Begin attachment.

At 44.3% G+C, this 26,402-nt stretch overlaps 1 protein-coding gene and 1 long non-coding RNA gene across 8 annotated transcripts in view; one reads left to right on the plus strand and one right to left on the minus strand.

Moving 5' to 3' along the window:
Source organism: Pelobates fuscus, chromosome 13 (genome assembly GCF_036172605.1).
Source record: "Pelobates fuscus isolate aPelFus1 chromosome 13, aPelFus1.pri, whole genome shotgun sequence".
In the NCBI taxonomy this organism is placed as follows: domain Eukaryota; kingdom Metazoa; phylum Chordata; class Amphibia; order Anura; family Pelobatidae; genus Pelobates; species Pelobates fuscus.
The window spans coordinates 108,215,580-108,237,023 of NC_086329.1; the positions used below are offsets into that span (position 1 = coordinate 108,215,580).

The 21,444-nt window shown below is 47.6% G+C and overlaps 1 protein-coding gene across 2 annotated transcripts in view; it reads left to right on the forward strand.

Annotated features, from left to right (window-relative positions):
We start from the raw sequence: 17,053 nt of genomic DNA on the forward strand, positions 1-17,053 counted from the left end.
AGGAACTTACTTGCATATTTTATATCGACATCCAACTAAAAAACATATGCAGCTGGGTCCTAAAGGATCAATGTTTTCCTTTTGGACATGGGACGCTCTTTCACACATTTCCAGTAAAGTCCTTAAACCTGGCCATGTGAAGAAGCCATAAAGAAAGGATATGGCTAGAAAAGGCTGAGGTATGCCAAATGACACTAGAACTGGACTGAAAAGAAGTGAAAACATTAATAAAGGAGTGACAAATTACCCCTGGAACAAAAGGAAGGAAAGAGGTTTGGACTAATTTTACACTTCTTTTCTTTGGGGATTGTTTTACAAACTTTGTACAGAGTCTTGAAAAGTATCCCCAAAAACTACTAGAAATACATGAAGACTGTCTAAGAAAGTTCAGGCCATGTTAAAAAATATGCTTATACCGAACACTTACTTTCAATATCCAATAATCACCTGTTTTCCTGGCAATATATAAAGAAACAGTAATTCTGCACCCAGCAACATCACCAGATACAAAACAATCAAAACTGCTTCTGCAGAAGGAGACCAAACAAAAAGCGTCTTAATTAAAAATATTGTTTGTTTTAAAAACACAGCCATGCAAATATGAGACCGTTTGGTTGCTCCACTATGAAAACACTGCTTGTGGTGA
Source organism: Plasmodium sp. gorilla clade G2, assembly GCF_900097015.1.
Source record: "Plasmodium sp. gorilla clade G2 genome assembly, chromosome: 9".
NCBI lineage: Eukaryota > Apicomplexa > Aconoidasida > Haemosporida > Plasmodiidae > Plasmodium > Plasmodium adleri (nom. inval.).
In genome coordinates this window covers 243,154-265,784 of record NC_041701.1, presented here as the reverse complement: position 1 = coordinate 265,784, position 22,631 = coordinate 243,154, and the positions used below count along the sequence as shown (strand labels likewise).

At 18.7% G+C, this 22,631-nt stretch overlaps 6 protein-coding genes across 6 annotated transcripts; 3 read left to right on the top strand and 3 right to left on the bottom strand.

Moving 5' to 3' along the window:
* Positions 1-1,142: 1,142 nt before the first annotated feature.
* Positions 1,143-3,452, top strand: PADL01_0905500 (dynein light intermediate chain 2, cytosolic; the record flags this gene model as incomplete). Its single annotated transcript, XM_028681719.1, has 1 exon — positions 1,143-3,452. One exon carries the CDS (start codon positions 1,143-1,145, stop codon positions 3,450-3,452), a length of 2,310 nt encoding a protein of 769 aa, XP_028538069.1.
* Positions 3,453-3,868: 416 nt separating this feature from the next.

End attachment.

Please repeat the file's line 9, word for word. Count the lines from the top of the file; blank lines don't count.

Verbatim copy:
We start from the raw sequence: 17,053 nt of genomic DNA on the forward strand, positions 1-17,053 counted from the left end.